Houses of the Mossby type were present during the entire Early Neolithic. Structures from the later Early Neolithic were somewhat larger than the older constructions (Larsson and Brink 2013). Slightly different house types appear at the end of the Early Neolithic and in the early part of the Middle Neolithic. The greater size might correspond to larger family groups or more than one family living at the same farm. Smaller houses or huts may be linked to farmsteads. However, no obvious clustering of farms into small villages is observed (Müller 2011).
The Neolithic settlement area expands over much of southern Scandinavia in ENII. Regional forest clearance is seen in pollen diagrams. Domesticates were more common. However, cereal growing continues to be limited; specialized hunting and fishing sites are still in use. Exchange of local and exotic materials appears to have intensified. An enormous amount of energy was invested in ancestor cults and other rituals, reflected in the construction of thousands of megalithic monuments and tens or hundreds of causewayed enclosures within a very short period. Elaborate offerings, including human sacrifices (Bennike and Ebbesen 1987), were placed in bogs and lakes. Within this context of larger population and large-scale construction between 3600 and 3200 BC-toward the end of ENI and into MN-the Early Neolithic settlement pattern in southern Scandinavia can be described as two levels with regional centers at the causewayed enclosures, surrounded by small settlements, each with a cluster of megalithic tombs and bog deposits. These types of sites are described in more detail later in this chapter.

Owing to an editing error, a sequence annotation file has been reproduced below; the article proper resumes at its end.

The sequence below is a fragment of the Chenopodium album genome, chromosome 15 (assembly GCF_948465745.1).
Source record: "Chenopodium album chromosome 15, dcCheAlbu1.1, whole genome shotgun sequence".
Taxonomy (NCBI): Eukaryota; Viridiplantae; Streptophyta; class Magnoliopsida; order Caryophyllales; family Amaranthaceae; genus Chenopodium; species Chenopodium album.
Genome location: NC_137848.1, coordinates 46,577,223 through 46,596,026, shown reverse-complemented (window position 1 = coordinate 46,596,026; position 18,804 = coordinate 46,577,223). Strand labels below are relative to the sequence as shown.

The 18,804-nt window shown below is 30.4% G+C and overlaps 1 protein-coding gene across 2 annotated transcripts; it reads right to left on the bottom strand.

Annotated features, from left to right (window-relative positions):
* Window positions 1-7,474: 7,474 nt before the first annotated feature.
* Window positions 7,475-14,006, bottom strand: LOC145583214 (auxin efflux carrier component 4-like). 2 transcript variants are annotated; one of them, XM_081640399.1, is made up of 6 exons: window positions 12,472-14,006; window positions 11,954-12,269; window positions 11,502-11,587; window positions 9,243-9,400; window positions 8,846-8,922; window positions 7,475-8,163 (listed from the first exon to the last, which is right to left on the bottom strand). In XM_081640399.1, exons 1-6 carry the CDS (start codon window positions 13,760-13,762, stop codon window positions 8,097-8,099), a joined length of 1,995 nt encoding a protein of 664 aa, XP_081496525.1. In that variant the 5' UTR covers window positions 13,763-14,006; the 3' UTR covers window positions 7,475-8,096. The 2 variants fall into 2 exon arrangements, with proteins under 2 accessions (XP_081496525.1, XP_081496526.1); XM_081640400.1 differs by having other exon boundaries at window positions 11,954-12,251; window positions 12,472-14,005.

The final stage of the TRB, MNA, 3300-2800 BC, is characterized by population growth and aggregation. One estimate of site size from eastern Jylland suggests that the early settlements covered ca. 500 (5,400 ft2)-700 m2 (7,500 ft2), increasing to 4,000 m2 (43,000 ft2) in ENII and 20,000 (215,000 ft2)-30,000 m2 (323,000 ft2) in MNA (Madsen 1982). It is not until the beginning of the Middle Neolithic around 3300 BC-700 years after the first appearance of the TRB-that substantial agricultural activity is seen. Vast areas of forest were cleared, and there is abundant evidence for cattle herding and the use of pasture as well as cereal cultivation, predominantly of wheat. Settlements increased dramatically in size and number, and more substantial houses were constructed.
Territorial divisions appeared to have been fixed; each territory may have been marked by a cluster of megalithic tombs. A group of hamlets appear to have shared a common regional ceremonial center at the causewayed enclosures (Madsen 1982, Madsen and Jensen 1982). Trade and exchange of flint axes, copper, and amber items intensified at this time. After 3300 BC, there is an influx of amber from western to eastern Denmark, suggesting an intensification of inter-regional trade relations (Ebbesen 1995). The heavier reliance on food production was apparently associated with more people more ritual activities and a need for prestige status symbols (amber/copper jewelry) to signify leaders and authority (Kristiansen 1987, Skaarup 1985).
Several Neolithic settlements are described in the following pages in order to convey some sense of the scale, contents, and organization of these small farms. The focus is on early TRB settlements. The discussion includes early inland sites such as Mossby in southern Sweden and Lisbjerg Skole from eastern Jylland in Denmark, early coastal sites such as Bjornsholm in northern Denmark, Almhov and Skjutbanorna in southwesternmost Sweden, Skogsmossen in eastern Sweden, and Kotedalen in southern Norway.